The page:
In data

$250 million: That’s how much FTX provided to crypto lender BlockFi in the form of a revolving credit line. The loan underscores how liquidity has become a top concern for crypto companies, as some of the biggest players such as Celsius Network and Babel Finance had to largely suspend operations due to liquidity crunches.


Chips are the backbone of our digital economy. We must rebuild the American chip industry or suffer the consequences

In January 2021, Congress passed the Chips for America Act. This bipartisan legislation authorized a series of programs to promote the research, development and fabrication of semiconductors within the United States. Together, the Fabs and Chip Acts are meant to renew American competitiveness in chip manufacturing, processing, packaging and design.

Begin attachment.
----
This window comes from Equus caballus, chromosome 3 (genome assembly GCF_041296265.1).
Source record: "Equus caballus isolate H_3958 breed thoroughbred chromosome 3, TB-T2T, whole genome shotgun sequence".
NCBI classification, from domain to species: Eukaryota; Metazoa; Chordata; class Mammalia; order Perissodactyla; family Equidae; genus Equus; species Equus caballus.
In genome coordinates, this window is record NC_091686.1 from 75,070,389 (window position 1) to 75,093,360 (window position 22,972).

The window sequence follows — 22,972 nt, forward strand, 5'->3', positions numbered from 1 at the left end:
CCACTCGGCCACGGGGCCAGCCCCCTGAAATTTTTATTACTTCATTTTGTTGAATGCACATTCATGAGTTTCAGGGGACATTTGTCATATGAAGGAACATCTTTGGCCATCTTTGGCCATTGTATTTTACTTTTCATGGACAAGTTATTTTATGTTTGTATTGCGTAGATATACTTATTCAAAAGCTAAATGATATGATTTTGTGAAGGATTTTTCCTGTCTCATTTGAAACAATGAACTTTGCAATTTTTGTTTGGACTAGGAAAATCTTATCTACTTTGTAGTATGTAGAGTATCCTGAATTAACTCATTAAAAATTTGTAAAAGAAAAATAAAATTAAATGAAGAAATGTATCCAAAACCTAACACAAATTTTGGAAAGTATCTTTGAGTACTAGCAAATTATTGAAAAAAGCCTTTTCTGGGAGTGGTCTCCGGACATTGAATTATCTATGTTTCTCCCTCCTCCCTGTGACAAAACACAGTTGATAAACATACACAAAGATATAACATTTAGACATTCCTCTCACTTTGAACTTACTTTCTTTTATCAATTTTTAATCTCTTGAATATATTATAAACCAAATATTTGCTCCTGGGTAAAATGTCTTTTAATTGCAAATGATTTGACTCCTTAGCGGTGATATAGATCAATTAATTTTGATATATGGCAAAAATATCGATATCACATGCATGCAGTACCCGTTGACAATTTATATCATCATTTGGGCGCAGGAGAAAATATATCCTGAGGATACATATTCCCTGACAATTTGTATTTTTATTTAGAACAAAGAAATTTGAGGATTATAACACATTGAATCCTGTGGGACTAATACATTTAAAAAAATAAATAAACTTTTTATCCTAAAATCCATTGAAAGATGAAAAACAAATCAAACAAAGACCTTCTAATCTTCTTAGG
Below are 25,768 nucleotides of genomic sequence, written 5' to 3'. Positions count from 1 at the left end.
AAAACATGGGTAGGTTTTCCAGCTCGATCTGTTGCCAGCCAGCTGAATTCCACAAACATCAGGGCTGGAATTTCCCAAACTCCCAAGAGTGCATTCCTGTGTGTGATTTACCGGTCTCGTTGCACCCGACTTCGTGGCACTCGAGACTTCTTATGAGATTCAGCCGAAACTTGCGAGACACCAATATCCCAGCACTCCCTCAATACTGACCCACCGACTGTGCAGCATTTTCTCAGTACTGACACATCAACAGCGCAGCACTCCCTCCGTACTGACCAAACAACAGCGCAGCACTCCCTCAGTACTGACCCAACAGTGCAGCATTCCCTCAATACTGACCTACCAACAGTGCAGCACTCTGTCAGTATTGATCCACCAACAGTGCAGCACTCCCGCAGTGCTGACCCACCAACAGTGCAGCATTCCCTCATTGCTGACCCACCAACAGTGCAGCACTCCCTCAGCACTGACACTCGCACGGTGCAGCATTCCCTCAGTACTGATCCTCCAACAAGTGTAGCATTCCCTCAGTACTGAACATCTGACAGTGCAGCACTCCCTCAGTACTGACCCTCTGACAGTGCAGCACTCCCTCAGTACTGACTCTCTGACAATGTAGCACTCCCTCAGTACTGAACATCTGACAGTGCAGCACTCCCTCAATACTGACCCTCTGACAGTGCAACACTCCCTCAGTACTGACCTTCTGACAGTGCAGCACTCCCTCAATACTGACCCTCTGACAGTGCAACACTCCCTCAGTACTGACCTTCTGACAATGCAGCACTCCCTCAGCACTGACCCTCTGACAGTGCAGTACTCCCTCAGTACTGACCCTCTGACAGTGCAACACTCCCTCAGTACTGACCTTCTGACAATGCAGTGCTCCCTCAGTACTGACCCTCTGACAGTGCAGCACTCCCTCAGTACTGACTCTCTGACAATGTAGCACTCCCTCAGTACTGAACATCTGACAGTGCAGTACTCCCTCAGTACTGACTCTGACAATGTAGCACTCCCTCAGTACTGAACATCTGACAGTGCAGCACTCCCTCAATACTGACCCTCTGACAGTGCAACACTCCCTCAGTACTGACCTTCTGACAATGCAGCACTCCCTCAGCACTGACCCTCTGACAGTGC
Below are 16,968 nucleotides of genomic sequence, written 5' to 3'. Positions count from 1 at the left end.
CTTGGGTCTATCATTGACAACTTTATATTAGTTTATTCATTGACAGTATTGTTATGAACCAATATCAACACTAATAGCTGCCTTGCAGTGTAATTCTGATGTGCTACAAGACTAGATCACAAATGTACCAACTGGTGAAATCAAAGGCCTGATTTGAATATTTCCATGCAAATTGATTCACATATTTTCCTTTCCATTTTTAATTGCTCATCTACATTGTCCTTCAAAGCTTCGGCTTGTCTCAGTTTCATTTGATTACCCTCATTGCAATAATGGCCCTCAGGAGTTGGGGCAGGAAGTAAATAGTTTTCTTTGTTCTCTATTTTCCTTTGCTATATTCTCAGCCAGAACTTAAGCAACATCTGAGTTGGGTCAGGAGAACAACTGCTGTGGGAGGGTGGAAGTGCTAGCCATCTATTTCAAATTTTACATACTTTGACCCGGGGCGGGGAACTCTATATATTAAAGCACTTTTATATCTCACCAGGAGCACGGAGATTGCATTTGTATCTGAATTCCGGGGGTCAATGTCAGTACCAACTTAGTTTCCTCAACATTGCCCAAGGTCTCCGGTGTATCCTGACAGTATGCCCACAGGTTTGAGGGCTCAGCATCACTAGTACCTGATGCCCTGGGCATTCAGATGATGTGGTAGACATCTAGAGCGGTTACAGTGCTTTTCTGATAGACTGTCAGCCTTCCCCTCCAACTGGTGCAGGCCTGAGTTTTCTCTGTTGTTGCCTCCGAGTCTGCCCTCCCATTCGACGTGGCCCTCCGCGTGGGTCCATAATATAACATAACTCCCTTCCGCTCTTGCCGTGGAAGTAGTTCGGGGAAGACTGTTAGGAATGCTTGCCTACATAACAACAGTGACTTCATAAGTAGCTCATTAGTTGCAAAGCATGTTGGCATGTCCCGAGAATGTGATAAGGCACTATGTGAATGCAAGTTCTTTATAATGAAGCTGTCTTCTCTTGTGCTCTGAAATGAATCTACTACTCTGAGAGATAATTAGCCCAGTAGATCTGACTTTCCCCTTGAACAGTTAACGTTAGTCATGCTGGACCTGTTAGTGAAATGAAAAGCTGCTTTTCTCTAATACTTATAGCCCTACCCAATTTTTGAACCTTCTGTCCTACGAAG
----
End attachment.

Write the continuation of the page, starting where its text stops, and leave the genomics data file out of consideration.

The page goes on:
Click here to read more from Micron

Sore backs and hacks

In the latest example of IoT offering a lot more vulnerability than convenience, a security researcher was able to gain access to the computer systems of several hot tub companies and view owners’ personal data, according to a report from Vice. We can only imagine what some Jacuzzis know about the people in them.

Thanks for reading — see you Friday!